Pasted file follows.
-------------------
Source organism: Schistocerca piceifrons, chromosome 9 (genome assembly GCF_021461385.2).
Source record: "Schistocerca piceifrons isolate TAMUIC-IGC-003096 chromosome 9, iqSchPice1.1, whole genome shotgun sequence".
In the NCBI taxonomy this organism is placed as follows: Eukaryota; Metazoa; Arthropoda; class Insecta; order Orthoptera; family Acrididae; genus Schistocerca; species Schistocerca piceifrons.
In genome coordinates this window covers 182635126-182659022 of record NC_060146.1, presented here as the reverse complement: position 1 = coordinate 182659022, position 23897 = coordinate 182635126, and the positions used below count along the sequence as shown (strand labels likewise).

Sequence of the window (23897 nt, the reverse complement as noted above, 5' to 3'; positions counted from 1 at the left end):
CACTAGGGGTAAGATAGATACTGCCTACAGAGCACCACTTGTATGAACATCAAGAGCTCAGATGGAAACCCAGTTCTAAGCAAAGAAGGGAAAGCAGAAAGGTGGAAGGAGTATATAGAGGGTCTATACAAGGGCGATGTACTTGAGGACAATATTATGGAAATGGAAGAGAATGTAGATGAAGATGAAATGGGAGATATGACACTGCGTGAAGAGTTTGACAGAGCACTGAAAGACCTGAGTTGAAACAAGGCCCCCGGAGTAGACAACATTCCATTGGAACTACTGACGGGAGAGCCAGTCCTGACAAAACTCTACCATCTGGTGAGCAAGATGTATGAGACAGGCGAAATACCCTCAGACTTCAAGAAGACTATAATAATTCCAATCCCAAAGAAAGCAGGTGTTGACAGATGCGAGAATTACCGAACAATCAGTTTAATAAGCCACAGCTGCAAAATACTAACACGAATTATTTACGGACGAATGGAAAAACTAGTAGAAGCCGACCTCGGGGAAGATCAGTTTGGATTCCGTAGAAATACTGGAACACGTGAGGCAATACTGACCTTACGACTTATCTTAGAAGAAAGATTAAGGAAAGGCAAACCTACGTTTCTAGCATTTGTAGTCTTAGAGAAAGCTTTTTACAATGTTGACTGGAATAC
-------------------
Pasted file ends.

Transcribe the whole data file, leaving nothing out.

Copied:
Source organism: Schistocerca piceifrons, chromosome 9 (genome assembly GCF_021461385.2).
Source record: "Schistocerca piceifrons isolate TAMUIC-IGC-003096 chromosome 9, iqSchPice1.1, whole genome shotgun sequence".
In the NCBI taxonomy this organism is placed as follows: Eukaryota; Metazoa; Arthropoda; class Insecta; order Orthoptera; family Acrididae; genus Schistocerca; species Schistocerca piceifrons.
In genome coordinates this window covers 182635126-182659022 of record NC_060146.1, presented here as the reverse complement: position 1 = coordinate 182659022, position 23897 = coordinate 182635126, and the positions used below count along the sequence as shown (strand labels likewise).

Sequence of the window (23897 nt, the reverse complement as noted above, 5' to 3'; positions counted from 1 at the left end):
CACTAGGGGTAAGATAGATACTGCCTACAGAGCACCACTTGTATGAACATCAAGAGCTCAGATGGAAACCCAGTTCTAAGCAAAGAAGGGAAAGCAGAAAGGTGGAAGGAGTATATAGAGGGTCTATACAAGGGCGATGTACTTGAGGACAATATTATGGAAATGGAAGAGAATGTAGATGAAGATGAAATGGGAGATATGACACTGCGTGAAGAGTTTGACAGAGCACTGAAAGACCTGAGTTGAAACAAGGCCCCCGGAGTAGACAACATTCCATTGGAACTACTGACGGGAGAGCCAGTCCTGACAAAACTCTACCATCTGGTGAGCAAGATGTATGAGACAGGCGAAATACCCTCAGACTTCAAGAAGACTATAATAATTCCAATCCCAAAGAAAGCAGGTGTTGACAGATGCGAGAATTACCGAACAATCAGTTTAATAAGCCACAGCTGCAAAATACTAACACGAATTATTTACGGACGAATGGAAAAACTAGTAGAAGCCGACCTCGGGGAAGATCAGTTTGGATTCCGTAGAAATACTGGAACACGTGAGGCAATACTGACCTTACGACTTATCTTAGAAGAAAGATTAAGGAAAGGCAAACCTACGTTTCTAGCATTTGTAGTCTTAGAGAAAGCTTTTTACAATGTTGACTGGAATAC